GATT and the WTO

    Research output: Chapter in Book/Report/Conference proceedingChapter


    The hallmarks of the global trading system are robust institutional evolution and increasing complexity. Built from the misery of the Great Depression and the ashes of World War Two, post-war planners designed the multilateral trading system to re-engage the world's economies and yet still allow nations to preserve a significant measure of economic autonomy. The global trading system was enshrined in a compromise of 'embedded liberalism' (Ruggie, 2007). The 'embedded' aspect refers to the social bargain that reflected a Depression-era penchant for Keynesianinspired government stimulus spending and a commitment to full employment and social safety nets. The idea was to permit some measure of autonomy to cushion national economies from global market fluctuations. The 'liberalism' component reflects the rejection of the economic nationalism and imperialism that led to global war in favour of multilateralism, economic liberalism and integration. The foundational underpinnings of the post-war global trade regime were transparency, multilateral diplomacy, and re-integration of the global economy. The Soviet Union and its satellite nations were invited to join the Bretton Woods institutions (which also included the International Monetary Fund and the International Bank for Reconstruction and Development), but declined. They established Eastern counterparts under COMECON instead. In that sense, the Bretton Woods institutions were less global than intended…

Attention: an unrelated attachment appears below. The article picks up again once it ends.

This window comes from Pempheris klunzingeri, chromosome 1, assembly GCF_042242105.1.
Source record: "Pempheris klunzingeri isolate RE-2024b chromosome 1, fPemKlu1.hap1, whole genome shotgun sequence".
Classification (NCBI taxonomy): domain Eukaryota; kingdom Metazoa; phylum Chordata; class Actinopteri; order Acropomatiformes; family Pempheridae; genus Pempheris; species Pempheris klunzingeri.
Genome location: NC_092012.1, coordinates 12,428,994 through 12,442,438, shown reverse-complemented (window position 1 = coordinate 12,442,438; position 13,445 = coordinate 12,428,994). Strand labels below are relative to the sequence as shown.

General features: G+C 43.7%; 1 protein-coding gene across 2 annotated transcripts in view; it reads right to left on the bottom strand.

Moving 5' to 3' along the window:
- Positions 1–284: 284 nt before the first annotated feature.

Original languageEnglish
    Title of host publicationHandbook on International Political Economy
    Editors Ralph Pettman
    Place of PublicationSingapore
    PublisherWorld Scientific
    ISBN (Print)978-981-4366-97-7
    Publication statusPublished - 2012


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